This emerald cut has flaws under its table, but still has a nice color, tone level and flash. It weighs 1.70 carats and if set in a pendant etc. the flaws would not be distracting.
The most important decision that will effect the beauty of a gemstone are made during the preforming process with me. I spend relatively little time deciding the future of the gemstone before I remove the material that I am sure can not be incorporated in it. As the preforming continues, I reevaluate the changing potential of the stone. One of the most important consideration is trying to keep any distracting flaws from being directly under the table. I also try and minimize the distraction caused by a flaw, by orienting them perpendicular to the table. Another is off course, how can I retain enough weight to get a good yield and a decent stone. The choice of cut, even with my limited repertory, is important to the future beauty of the gemstone.
This smaller included emerald cut speaks to me of the compromises that are made many times in producing a gem. The gemstone has very good color, which in blue, particularly, means that it was expensive rough. Its size is on the low side for being a nice ring stone. Its tone level is moderately light and the stone should be kept as deep as possible to retain its medium pastel look. The rough’s weakness, flaws, are radial in nature and common with tourmaline.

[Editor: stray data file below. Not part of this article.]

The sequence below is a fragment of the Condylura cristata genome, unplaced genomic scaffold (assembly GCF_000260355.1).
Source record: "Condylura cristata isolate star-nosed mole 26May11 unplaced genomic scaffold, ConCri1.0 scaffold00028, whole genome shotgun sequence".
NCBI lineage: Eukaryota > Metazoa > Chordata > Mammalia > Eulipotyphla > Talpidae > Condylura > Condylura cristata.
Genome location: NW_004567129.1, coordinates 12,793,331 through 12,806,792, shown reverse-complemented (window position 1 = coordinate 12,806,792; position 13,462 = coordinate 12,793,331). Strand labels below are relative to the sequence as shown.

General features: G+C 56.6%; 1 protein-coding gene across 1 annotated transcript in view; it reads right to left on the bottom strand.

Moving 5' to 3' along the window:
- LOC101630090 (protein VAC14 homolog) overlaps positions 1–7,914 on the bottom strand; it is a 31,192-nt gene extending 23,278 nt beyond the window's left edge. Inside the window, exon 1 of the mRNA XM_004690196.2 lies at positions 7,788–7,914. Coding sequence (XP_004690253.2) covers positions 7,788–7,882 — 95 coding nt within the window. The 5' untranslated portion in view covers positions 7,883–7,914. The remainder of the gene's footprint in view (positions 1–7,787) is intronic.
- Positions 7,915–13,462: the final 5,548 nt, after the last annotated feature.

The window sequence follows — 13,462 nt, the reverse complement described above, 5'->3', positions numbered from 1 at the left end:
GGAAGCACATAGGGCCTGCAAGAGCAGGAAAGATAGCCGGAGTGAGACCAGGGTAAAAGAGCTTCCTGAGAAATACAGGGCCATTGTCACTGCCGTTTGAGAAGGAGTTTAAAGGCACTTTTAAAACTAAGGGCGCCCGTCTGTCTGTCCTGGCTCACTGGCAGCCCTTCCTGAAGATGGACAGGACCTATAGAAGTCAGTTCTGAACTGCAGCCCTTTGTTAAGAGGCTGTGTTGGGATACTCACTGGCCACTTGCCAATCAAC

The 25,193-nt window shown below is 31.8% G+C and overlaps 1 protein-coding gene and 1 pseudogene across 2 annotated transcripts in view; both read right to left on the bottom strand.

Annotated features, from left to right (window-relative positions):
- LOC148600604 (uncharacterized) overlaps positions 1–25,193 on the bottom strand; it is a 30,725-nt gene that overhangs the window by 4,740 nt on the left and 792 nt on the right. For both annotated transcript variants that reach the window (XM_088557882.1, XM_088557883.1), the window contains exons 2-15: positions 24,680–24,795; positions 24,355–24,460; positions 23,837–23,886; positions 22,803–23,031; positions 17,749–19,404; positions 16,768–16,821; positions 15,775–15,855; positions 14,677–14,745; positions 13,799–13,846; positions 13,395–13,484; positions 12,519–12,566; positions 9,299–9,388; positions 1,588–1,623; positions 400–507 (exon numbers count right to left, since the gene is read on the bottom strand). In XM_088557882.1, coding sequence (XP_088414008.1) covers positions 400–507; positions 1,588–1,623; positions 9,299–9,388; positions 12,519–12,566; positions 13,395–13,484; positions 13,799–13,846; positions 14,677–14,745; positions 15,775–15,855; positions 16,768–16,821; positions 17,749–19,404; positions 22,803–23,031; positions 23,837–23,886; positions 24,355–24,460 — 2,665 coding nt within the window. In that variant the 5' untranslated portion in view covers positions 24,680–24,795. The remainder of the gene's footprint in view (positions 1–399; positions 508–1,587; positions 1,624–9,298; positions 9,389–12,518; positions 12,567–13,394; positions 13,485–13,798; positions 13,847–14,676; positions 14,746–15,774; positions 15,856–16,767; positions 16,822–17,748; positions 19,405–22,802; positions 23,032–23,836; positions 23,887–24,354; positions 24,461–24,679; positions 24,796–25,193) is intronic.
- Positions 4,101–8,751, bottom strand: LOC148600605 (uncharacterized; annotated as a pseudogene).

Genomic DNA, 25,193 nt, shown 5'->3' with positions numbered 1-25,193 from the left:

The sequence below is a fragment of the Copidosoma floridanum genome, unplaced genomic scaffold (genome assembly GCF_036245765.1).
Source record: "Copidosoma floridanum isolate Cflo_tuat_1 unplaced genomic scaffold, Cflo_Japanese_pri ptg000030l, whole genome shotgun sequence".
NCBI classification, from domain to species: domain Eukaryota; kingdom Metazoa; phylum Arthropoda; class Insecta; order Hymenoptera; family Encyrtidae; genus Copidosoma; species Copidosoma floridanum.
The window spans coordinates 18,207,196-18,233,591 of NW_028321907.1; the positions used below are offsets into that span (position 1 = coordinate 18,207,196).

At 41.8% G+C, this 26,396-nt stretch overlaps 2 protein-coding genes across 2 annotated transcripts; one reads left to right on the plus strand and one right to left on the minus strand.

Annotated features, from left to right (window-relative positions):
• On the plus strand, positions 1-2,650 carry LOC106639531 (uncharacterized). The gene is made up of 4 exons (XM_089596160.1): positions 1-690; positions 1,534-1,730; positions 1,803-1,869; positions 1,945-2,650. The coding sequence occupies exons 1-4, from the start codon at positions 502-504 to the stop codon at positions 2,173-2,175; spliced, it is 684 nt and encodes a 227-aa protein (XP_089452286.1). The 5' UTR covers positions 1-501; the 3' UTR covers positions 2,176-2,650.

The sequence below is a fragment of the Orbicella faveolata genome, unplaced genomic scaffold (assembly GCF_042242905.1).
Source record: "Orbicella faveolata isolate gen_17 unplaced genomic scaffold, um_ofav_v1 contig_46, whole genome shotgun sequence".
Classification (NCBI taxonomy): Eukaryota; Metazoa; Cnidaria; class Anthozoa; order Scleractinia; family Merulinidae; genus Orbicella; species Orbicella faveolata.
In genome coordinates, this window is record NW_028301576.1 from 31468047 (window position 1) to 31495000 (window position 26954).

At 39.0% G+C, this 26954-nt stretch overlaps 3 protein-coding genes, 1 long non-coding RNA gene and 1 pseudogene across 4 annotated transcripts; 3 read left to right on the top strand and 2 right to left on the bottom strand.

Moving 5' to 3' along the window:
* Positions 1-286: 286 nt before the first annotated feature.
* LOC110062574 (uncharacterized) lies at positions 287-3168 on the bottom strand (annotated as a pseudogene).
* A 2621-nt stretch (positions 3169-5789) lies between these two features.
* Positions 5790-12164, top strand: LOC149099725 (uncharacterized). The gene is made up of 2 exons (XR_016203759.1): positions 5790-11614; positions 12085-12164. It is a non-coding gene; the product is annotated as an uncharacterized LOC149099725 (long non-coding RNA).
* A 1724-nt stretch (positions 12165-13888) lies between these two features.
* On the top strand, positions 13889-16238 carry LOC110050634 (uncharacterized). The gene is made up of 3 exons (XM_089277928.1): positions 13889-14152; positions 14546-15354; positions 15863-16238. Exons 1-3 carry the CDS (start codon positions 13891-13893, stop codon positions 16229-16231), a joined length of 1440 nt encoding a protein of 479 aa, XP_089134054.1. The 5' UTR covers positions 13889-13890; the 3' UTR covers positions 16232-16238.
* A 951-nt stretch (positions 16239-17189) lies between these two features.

To cut anything, but an emerald cut. would have wasted a significant amount of material. With the rough’s level of saturation, it would be trivial to pick an emerald cut, if the rough would have been clean. Emerald cuts are excellent at showing off the color of the rough, because of their depth and restrained flash, but any flaws that are under the table are very obvious. So the choice really came down to optimal size and color with an included emerald cut or maybe a round that would still be included, but not show the flaws very much. The final choice of an included emerald cut is supported by how the gemstone might eventually be displayed. If set in a pendant or broach the flaws would not be noticeable at a normal viewing distance and the color and flash of the gemstone would win the day with either cut.
I have to talk about an option that is being cut today, that I do not support. It is the cutting of gemstones without tables. Some of the cuts are called pillow cuts and consist of square to rectangular shaped facets that completely cover the crown of the gemstone. The surface flash from these facets inhibits the eye from clearly seeing into the stone and are useful on included stones. This stone would have been a suitable candidate for a pillow cut. But I believe in tables,for better or worse, for they are the pathway to the soul of a gemstones. The place I want to reach each and every time I cut a piece of tourmaline rough. This soul mate weighs 1.70 carats and is pretty.